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It seems that a stacktrace wiki is not welcome on SO. Are you going to provide one? –  Aaron Digulla Jun 6 '11 at 8:15
    
vartec pointed out that this might be a great business idea for answers.onstartups.com –  Aaron Digulla Jun 6 '11 at 9:39
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Work on this has already started quite some time before the blog post. Actually, Maven and several people at Eclipse already expressed some interest on this when I talked to them few months ago. We will set up such a system for Eclipse to see how far we get with this in the wild. Feel invited to join the discussion over at Eclipse: dev.eclipse.org/mhonarc/lists/recommenders-dev/msg00059.html Best, Marcel –  Marcel Jun 6 '11 at 16:47
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The API that would allow writing is not going to be available for some time. Right now we only have read access. You can see the roadmap here: Announcing API version 1.1

I believe the community would strongly resist automated question asking, for a variety of reasons, but first and foremost is that enabling beginners to ask trivial questions without thought to what they are actually doing would negatively impact the usefulness of the site for experts.

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I see what you mean but I can't agree: The problem of the beginner is that they don't know what to ask. All they have is an error message and very often, an expert can tell what's wrong by looking at the error - mostly because all beginners run into the same few issues. –  Aaron Digulla Jun 6 '11 at 8:17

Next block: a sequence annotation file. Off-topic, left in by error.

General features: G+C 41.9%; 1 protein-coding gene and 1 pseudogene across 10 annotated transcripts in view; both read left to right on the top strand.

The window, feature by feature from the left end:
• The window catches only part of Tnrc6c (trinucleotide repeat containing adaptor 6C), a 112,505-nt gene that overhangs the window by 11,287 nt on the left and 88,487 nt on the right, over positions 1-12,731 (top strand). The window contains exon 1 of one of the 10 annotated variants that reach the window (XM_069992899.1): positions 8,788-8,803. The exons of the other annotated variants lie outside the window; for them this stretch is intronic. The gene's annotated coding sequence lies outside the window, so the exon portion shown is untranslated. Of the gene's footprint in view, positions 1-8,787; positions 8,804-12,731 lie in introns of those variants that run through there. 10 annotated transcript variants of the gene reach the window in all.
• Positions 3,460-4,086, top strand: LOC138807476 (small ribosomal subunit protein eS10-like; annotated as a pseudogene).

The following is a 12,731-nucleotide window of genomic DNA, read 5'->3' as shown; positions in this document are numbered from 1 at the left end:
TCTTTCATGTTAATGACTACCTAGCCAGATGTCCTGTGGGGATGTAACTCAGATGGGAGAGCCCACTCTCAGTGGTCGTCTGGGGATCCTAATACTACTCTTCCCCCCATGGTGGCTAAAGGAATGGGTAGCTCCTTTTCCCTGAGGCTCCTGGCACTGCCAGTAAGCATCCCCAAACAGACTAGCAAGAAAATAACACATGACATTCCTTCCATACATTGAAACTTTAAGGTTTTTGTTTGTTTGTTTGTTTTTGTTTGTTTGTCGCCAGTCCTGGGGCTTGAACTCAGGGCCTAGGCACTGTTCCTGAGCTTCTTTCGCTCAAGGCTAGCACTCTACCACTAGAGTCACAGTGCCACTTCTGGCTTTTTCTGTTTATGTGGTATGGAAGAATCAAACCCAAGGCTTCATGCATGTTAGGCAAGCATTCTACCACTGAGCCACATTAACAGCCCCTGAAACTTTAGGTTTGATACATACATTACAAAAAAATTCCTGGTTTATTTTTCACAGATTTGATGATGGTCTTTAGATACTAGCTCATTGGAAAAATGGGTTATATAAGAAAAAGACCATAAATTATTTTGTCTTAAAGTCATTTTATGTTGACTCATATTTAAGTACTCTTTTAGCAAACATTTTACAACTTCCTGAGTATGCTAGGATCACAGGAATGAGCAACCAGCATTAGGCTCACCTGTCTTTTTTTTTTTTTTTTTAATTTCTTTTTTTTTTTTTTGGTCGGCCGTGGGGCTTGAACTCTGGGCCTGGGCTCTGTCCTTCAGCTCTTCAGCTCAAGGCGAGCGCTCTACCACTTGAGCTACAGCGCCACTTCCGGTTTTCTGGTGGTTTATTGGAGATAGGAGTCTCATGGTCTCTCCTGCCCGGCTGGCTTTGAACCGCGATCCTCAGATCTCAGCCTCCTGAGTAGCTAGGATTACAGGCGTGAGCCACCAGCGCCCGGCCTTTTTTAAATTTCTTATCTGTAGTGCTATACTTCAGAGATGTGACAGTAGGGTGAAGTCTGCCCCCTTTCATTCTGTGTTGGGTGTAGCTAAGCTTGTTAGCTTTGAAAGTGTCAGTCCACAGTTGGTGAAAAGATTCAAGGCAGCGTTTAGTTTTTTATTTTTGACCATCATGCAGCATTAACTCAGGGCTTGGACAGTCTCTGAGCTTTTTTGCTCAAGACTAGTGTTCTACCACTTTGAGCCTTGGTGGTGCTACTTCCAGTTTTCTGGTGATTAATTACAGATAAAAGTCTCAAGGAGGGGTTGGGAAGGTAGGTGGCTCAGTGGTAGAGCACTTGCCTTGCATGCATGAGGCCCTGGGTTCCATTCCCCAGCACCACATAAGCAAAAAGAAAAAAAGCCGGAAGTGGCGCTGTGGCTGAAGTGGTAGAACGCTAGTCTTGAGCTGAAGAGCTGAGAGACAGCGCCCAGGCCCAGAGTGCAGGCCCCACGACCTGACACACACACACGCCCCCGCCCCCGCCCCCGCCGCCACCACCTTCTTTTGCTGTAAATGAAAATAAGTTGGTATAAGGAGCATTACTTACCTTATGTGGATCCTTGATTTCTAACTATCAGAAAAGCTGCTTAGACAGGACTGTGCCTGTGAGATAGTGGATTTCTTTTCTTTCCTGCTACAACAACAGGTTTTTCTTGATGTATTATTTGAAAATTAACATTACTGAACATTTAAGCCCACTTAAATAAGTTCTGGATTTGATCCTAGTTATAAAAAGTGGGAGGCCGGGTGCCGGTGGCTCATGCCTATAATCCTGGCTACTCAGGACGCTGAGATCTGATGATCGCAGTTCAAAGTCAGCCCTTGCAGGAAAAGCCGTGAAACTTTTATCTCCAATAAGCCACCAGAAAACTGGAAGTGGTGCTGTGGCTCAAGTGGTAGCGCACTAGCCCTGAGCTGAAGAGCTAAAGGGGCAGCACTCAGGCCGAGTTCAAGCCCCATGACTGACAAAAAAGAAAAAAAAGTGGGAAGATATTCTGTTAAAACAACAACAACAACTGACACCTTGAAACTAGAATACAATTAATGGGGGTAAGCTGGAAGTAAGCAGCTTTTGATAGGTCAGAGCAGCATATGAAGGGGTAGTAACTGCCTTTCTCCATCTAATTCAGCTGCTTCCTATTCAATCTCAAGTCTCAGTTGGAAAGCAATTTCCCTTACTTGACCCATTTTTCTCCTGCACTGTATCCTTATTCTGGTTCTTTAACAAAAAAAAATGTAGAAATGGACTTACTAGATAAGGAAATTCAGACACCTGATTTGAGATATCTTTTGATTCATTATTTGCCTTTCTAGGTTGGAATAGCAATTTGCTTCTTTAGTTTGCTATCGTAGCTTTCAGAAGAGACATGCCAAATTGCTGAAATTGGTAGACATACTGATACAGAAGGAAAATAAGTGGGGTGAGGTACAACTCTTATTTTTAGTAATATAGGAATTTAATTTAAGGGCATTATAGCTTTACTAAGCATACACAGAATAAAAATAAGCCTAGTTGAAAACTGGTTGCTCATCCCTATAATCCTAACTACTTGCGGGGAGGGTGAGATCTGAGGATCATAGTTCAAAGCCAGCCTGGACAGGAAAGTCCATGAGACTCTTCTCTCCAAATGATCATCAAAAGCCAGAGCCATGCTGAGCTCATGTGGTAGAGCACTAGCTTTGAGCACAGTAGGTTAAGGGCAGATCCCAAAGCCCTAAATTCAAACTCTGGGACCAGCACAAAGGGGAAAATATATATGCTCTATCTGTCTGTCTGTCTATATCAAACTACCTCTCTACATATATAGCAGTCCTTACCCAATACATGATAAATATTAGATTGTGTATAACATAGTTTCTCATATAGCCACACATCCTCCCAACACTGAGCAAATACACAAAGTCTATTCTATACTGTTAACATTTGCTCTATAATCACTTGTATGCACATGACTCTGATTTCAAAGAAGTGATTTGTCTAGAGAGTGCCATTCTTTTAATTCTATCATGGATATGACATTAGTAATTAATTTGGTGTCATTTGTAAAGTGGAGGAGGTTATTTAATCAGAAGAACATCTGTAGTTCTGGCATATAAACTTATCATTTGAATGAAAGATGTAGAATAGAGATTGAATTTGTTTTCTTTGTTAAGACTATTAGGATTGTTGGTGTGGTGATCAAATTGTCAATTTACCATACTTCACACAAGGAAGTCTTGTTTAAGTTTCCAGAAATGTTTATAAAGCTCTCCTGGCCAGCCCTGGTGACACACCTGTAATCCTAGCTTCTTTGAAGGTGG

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Original blog post talks about it in context of one particular application/platform. And I do agree that's a good idea to have such a tool in support forums, but I don't think using SE for that would be good idea.

In order for this to work you'd have to have rather specialized search engine, which would do some smart comparison of stack traces. Which is going to be quite hard if your not limited to one language, framework, OS, etc.

Also kind of seem like a tool, which would attract "gimmi-teh-codez" kind of questions. I mean, question asked without putting in even a minimal effort to find solution on your own.

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Same comment as for Adam: Since beginners don't know where to start, leaving them without tools is not a solution. So, yes, we need a specialized search engine and IDE tooling. As I see it, this would make the questions better because a) the tool would quickly point out existing solutions and b) if it's a new question, it would contain a lot of valuable information which a newbie didn't even knew was valuable. –  Aaron Digulla Jun 6 '11 at 8:20
    
Personally I really dislike the direction SO is taking lately. Used to be site for expert programmers, now it's turning into newbie support forum. Tools such as you propose, would make it even more so. I don't really think SE should be a site for ppl, who are to lazy to read the stack trace themselves. –  vartec Jun 6 '11 at 9:00
    
I'm sure they will all stop being lazy just because you don't like it ;-) Seriously: If we don't want to waste time with such questions, we have to provide tools for them to get better answers with less effort. –  Aaron Digulla Jun 6 '11 at 9:08
    
@Aaron: I agree it will be useful, but I do not agree that SE is the place for that. Especially that trivial questions are explicitly disallowed. Anyway, if you'd make a working system like that, you could make a lot of money on that. So rather than on meta, you should be on answers.onstartups.com –  vartec Jun 6 '11 at 9:33